The mobile young/millennial/chic hippy market, also getting away from it all but seeking a more active, social and communal experience with emphasis on beach, challenging sports and a lively nightlife
Within these broad demographics the students will have the flexibility to select a specific type of traveler, market or theme, turning the dial up or down on different areas of the program in discussion with John and bringing in additional facilities and a building if appropriate for their chosen traveler.
Initial group work will be limited to shared research into issues of culture, resources, transport infrastructure, environment and climate and how they will impact all the projects. There will also be a shared site model that the studio members will be required to build together.
The ambition is that the proposals could have a more universal application in other similarly threatened environments through thoughtful and provocative design. Your designs should propose new ways of thinking about this future resort typology to make resilient and renewing places that both protect the natural environment and ensure that it can survive for the enjoyment of future generations.
The 4 Ha (approx) “L”-shaped development site on the East coast of Gili Meno includes Lots 1 and 2 marked in red on the aerial view below. It has approximately 180m of beach frontage and a hinterland extending 320m inland to join the access road. The site will also include an extension into the ocean of up to 200m across the width of the beach.
To the South there is a further area of 1.2Ha is community, or ‘village’ land and cannot be developed for resort use. However, the students will be encouraged to think about and come forward with proposals for potential investment on this tract of land to enhance community engagement and use, potentially, but not necessarily, related to the sustainable development of the adjoining resort site. This could be community-based agriculture, permaculture, sustainable manufacture or another appropriate activity that they would like to suggest and develop conceptually for the betterment of the community and population of the island. Ideally the use would be associated with, and derive income from, the adjoining touristic activities.
“We are living on this planet as if we had another one to go to.” —Terry Swearingen
Should we even be travelling to the Gili Islands for leisure reasons? Should numbers be limited? The Islands of Fenando de Noronha off the North East coast of Brazil limit the number of tourists that can travel there each week to protect the Islands and the eco-systems. How can we reconcile the desire to travel and see the world with the impact that travel is having on the environment?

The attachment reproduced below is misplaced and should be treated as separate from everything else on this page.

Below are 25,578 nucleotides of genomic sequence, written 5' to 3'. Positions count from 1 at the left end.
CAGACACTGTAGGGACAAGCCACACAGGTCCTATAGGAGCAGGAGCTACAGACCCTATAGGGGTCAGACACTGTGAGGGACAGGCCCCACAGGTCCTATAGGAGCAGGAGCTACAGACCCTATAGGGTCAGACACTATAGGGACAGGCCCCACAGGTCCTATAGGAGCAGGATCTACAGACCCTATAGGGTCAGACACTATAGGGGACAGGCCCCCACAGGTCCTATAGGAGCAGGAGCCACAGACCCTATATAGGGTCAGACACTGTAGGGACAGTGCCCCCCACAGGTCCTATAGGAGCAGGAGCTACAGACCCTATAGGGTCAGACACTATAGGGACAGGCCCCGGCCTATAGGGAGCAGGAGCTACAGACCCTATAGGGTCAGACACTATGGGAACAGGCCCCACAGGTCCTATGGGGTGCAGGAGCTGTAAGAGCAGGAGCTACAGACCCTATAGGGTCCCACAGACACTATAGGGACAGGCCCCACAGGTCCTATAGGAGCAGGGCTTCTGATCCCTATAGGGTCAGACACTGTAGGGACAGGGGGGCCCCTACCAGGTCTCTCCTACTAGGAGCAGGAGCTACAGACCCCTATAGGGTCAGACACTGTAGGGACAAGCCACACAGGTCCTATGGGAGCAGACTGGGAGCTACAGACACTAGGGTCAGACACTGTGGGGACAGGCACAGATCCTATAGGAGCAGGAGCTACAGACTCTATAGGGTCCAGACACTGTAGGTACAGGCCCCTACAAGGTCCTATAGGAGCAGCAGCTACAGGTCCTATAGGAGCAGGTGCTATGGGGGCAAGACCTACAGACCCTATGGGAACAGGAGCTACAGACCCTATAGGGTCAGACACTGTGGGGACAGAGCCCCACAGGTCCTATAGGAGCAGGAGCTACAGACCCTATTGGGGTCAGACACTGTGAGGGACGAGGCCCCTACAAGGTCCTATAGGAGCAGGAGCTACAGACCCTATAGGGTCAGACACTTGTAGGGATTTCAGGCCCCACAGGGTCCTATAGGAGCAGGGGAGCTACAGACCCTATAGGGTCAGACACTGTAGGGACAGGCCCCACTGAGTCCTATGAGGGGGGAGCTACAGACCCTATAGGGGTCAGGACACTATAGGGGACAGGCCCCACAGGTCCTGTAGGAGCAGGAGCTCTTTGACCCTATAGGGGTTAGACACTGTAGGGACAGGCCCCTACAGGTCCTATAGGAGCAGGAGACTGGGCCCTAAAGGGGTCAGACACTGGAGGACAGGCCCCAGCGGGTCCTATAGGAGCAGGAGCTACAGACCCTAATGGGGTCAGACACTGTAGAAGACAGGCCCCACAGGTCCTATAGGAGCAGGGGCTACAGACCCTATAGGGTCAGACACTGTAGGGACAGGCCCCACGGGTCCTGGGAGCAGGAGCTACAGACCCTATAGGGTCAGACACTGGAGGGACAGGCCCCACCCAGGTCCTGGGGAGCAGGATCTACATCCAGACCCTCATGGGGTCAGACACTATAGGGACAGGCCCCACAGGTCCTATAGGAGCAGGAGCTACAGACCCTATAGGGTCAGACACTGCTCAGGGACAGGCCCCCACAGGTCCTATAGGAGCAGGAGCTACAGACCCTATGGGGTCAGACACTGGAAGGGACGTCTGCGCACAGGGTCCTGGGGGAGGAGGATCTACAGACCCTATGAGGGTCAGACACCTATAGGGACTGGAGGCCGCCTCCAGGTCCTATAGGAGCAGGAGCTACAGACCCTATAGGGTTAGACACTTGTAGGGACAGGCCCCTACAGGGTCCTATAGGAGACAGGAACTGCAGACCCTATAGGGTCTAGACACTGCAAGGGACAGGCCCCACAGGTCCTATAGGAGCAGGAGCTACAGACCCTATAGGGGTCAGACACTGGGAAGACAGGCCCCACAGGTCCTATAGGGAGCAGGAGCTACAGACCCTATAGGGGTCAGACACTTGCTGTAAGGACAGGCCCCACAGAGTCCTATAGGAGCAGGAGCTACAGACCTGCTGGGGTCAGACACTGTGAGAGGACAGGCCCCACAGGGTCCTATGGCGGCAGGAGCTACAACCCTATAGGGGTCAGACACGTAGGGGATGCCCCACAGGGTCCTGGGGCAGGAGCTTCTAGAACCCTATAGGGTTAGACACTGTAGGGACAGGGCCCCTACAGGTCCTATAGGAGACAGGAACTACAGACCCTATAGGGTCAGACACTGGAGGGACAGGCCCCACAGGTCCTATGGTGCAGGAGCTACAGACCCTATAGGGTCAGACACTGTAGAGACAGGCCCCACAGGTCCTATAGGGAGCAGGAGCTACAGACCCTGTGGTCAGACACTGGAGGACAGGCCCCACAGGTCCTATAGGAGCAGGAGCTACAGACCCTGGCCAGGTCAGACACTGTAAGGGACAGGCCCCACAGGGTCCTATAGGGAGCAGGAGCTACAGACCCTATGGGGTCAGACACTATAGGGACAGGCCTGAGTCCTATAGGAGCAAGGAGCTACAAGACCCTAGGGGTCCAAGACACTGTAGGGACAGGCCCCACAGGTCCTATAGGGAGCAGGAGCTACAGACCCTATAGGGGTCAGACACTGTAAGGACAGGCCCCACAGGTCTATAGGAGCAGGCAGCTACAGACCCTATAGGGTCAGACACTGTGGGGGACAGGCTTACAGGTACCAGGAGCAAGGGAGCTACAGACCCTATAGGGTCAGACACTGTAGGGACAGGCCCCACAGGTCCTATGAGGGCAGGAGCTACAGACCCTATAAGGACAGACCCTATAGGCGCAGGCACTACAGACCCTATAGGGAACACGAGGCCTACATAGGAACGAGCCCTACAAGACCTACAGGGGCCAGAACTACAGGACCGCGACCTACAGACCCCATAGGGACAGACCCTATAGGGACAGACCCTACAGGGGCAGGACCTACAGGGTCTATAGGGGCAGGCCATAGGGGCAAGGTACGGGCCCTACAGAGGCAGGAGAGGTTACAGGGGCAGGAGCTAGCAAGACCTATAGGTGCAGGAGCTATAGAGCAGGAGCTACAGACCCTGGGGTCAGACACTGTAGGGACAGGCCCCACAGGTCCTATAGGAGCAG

If we accept that we can deal with the carbon-offsetting and other issues generated by travel itself, what are we travelling to and can design limit the affect we have on its ecosystems?
Enshrined in the development of a response to the architectural program, namely the design of a resort for a specific user group, is the broader question of how this might be achieved without costing the earth. People need help to develop a more sustainable lifestyle and thus this resort must be designed in such a way as to make it easier for visitors to reduce their ecological footprint and carbon emissions.
In the background, the infrastructure at all scales also needs to be re-cast in ways that make the activities of every tourist at worst carbon neutral—at best, sustaining and renewing. Typically, these islands are supplied with diesel fuel via tankers to run generators to make electricity. This is not sustainable so what are the alternatives?
In this particular context, ‘infrastructure’ has to include transport, energy, water, materials, food supply, and waste management. Resources, and their effective deployment, thus become a key part of the puzzle. In order to better understand the opportunities that this effective deployment will bring, the early part of the studio work will involve the mapping and appreciating of these resources, with a focus on the best ways, environmentally and architecturally, that they can be leveraged. How will the resort give back more than it takes?
In this studio we are asking students to think about circular economy and the growth of bio-mimicry. What can we learn from nature that can influence a new way of designing that is more resilient and less focused on energy and fossil fuel consumption to survive.
We will look to nature and building physics to find ways of naturally cooling the buildings and spaces with the minimum of mechanical intervention? We must recognize that practically this type of development requires energy and power to function. How can we generate the necessary power in a sustainable way to minimize the overall impact of the operations, deal with the peaks and troughs of demand and provide reliable supplies that also provide autonomy and resilience in the event of natural or man-made disaster? Can we harvest rainwater to provide secure water supplies throughout the year and process waste outflows to minimize external impacts.
Enshrined within the project brief is to look in detail at ways that through design we can minimize the impact that the resort has on the environment during its construction and in operation for years to come.